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    Money Talks
    New York's Junior Senator Running For His Political Life

    By Dwight Morris
    Special to
    Thursday, Feb. 19, 1998

    Republican Sen. Alfonse M. D'Amato may not be running scared, but as he nears the end of his third term he is most definitely running hard. Rarely a candidate with very positive poll numbers or large margins of victory, D'Amato's fund-raising prowess is nonetheless legendary. And judging from his campaign finance records for the past five years, the reason is clear: He never stops running. After his razor-thin 1992 victory over state Attorney General Robert Abrams (he won just 80,794 votes out of the 6,356,724 cast), the junior senator from New York has stayed in fund-raising battle mode.

    Incumbent Senate Fund Raising Ranked by:

    Total Receipts
    Individual Contributions
    Other Committee Receipts
    Current Cash on Hand

    Key Races: New York Senate

    D'Amato's campaign finances remain extraordinary – and necessary – for several reasons. First, he's entering the 1998 election as one of the Senate's most vulnerable incumbents. Thus a bulging campaign war chest is a highly effective weapon against Republican primary challengers and possible Democratic contenders alike. Since New York is often home to tough Democratic primary battles that leave even the winners hobbled and drained of cash, a sizable campaign bank account, even if it funds very expensive ads early on, gives D'Amato strength in the general election. In addition, as chairman of the National Republican Senatorial Committee from 1995-96, D'Amato was able to raise money from a national platform.

    How D'Amato's Fund Raising Stacks Up
    D'Amato's ability to rake in the cash also sets him apart from his Senate colleagues. Between Jan. 1, 1993 and Dec. 31, 1997, he far surpassed the other Senate incumbents seeking reelection this year, raising $16,269,152. That total dwarfs those of the next two most active incumbent fund-raisers – $8,903,220 more than California Democrat Barbara Boxer and an astounding $11,403,336 more than Pennsylvania Republican Arlen Specter. D'Amato's constant chase for cash even tops the combined receipts of the 12 least active fund-raisers by $533,540.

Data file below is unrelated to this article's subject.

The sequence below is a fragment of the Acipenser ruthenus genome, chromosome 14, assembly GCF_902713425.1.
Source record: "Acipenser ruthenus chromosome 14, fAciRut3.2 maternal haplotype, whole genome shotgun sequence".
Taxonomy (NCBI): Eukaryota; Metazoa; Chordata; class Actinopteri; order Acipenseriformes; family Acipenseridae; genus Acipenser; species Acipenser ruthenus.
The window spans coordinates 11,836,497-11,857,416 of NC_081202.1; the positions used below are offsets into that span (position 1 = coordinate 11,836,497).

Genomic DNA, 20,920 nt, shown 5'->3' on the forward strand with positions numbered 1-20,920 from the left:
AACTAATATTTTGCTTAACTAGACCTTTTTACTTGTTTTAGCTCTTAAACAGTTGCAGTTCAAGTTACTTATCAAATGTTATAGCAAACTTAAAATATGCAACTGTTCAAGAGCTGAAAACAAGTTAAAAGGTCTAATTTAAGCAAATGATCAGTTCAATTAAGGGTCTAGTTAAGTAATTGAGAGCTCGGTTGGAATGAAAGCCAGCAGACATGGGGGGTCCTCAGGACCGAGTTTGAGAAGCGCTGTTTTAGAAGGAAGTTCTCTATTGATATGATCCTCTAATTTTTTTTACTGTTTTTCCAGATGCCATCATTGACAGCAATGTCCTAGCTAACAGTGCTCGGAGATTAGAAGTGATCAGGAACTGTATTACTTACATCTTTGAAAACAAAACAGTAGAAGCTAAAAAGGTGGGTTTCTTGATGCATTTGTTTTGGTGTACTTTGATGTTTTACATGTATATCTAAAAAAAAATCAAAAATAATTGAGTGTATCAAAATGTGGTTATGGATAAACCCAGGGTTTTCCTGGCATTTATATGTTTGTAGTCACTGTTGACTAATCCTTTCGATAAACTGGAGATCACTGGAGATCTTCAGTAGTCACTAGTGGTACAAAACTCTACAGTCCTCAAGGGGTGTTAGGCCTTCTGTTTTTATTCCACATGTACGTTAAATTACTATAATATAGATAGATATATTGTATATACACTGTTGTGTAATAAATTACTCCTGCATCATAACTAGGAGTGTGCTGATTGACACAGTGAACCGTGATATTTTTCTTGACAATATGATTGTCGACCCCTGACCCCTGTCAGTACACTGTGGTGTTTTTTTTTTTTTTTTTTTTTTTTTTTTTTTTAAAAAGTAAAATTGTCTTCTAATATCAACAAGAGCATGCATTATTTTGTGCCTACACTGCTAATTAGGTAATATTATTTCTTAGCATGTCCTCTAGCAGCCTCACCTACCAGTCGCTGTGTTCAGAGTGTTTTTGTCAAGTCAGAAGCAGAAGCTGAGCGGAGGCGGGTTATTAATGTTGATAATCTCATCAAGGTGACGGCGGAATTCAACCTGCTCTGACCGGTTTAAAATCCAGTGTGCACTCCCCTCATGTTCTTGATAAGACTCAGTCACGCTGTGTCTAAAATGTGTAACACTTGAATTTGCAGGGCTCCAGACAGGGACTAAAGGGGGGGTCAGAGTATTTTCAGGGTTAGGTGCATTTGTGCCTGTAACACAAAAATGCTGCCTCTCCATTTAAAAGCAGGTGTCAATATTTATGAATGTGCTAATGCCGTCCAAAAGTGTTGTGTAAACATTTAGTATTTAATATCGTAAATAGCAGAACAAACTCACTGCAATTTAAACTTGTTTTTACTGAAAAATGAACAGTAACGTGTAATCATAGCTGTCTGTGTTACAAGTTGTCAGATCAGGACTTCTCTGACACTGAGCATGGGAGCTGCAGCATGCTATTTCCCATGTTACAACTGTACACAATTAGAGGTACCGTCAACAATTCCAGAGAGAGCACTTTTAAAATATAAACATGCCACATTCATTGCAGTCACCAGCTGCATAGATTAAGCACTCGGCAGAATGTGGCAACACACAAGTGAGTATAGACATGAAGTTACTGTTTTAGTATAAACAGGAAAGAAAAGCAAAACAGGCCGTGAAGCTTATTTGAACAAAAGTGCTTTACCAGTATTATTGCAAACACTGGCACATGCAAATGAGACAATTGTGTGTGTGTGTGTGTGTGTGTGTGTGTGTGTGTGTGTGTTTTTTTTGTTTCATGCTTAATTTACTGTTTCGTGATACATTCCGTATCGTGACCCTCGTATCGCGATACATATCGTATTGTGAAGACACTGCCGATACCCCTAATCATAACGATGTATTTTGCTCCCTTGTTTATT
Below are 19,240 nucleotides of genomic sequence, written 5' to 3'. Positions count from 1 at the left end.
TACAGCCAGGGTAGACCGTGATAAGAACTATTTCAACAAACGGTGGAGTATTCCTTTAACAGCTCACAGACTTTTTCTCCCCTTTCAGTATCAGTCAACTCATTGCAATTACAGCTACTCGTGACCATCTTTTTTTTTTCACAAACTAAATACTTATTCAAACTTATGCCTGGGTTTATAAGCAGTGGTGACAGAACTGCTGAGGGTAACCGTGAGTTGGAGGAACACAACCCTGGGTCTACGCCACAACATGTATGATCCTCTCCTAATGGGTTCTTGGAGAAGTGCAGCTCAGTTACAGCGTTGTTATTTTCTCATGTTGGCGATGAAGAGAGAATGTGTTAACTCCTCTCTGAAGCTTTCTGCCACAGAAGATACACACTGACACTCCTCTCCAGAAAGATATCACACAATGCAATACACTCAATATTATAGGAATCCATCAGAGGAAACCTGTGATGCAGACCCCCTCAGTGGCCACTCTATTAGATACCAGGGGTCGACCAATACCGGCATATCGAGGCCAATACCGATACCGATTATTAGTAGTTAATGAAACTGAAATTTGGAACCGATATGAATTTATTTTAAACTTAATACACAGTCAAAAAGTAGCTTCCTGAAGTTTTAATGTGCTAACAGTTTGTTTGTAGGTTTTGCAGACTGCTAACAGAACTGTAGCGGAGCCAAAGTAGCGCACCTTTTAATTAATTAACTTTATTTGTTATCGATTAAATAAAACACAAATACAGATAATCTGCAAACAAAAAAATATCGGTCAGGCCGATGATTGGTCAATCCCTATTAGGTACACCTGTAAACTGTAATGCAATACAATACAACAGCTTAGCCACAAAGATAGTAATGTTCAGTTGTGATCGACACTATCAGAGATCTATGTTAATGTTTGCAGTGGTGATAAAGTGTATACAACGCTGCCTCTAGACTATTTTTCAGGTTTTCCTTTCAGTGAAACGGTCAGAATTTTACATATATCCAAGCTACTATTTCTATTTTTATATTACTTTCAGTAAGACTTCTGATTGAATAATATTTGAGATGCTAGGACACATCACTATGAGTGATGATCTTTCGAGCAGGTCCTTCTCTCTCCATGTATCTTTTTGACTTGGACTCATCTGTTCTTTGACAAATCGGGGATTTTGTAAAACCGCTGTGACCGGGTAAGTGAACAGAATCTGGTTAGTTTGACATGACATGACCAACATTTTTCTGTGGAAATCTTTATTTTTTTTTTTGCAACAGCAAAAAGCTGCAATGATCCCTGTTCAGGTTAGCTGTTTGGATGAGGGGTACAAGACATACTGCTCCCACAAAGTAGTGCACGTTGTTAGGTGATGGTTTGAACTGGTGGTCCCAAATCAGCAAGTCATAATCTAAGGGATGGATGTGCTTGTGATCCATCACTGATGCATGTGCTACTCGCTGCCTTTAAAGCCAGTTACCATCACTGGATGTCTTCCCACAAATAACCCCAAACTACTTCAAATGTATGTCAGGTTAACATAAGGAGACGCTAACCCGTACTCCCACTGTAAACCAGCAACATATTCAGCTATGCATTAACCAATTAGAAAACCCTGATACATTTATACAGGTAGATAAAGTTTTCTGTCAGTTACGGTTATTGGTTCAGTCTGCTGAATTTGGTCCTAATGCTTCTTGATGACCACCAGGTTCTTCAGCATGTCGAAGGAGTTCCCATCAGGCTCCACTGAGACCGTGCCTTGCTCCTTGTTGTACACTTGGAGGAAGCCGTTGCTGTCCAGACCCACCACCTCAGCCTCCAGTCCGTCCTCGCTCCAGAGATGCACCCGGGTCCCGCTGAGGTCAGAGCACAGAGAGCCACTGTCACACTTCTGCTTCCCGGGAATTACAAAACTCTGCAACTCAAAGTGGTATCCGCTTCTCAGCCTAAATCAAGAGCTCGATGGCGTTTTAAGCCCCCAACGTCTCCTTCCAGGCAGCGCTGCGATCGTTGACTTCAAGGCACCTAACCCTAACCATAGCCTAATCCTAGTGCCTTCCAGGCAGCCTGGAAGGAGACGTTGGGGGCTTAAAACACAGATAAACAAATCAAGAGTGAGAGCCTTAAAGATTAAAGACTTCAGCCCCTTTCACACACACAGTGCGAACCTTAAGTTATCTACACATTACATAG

In fact, D'Amato leads the fund-raising pack in every category, from type of contributor to expenditures and cash on hand. Individual donors have handed D'Amato $13,015,622 – only $18,655 less than the combined total that Boxer, Specter, and Georgia Republican Paul Coverdell raised from individuals. The $2,128,104 D'Amato has collected from political action committees over the past five years is well above the committee money collected by any other incumbent seeking reelection this year – $579,900 more, in fact. In all, D'Amato's 1998 campaign war chest boasts $5,029,779 more than he raised during the entire six-year election cycle leading up to his 1992 victory.

    Spending Money to Raise Money – and Advertise
    Thus armed for battle, D'Amato's campaign expenditures have been impressive as well. Running hard against Democratic opponents including Rep. Charles Schumer and Geraldine Ferraro, D'Amato hit the airwaves with ads even before Ferraro declared she would run. He spent $2,505,349 to produce and air television and radio commercials during 1997 – roughly $2.2 million more than he had spent on commercials at this stage of the 1992 campaign.

    With this prodigious off-year advertising push, D'Amato has already spent more than a host of colleagues spent on ads during their successful 1996 reelection bids, including Sens. John W. Warner (R-Va.), Tom Harkin (D-Iowa), Joseph R. Biden Jr. (D-Del.), Fred Thompson (R-Tenn.), Robert C. Smith (R-N.H.), Thad Cochran (R-Miss.), Paul Wellstone (D-Minn.), Ted Stevens (R-Alaska), and Max Baucus (D-Mont.). He has also handily outdistanced the advertising expenditures made by both former Sen. Larry Pressler (R-S.D.) and the man who defeated him in 1996, Democrat Tim Johnson.

    Through the end of 1997, D'Amato had paid Russo Marsh & Associates of Sacramento, Calif., $137,572 for creating commercials that, among other things, attacked then-potential Democratic rival Ferraro as a hopeless liberal who had voted for higher taxes throughout her political career. D'Amato paid Multi Media Services Corp. of Alexandria, Va., $2,345,387 for placing the spots, and paid $22,390 for additional miscellaneous production costs.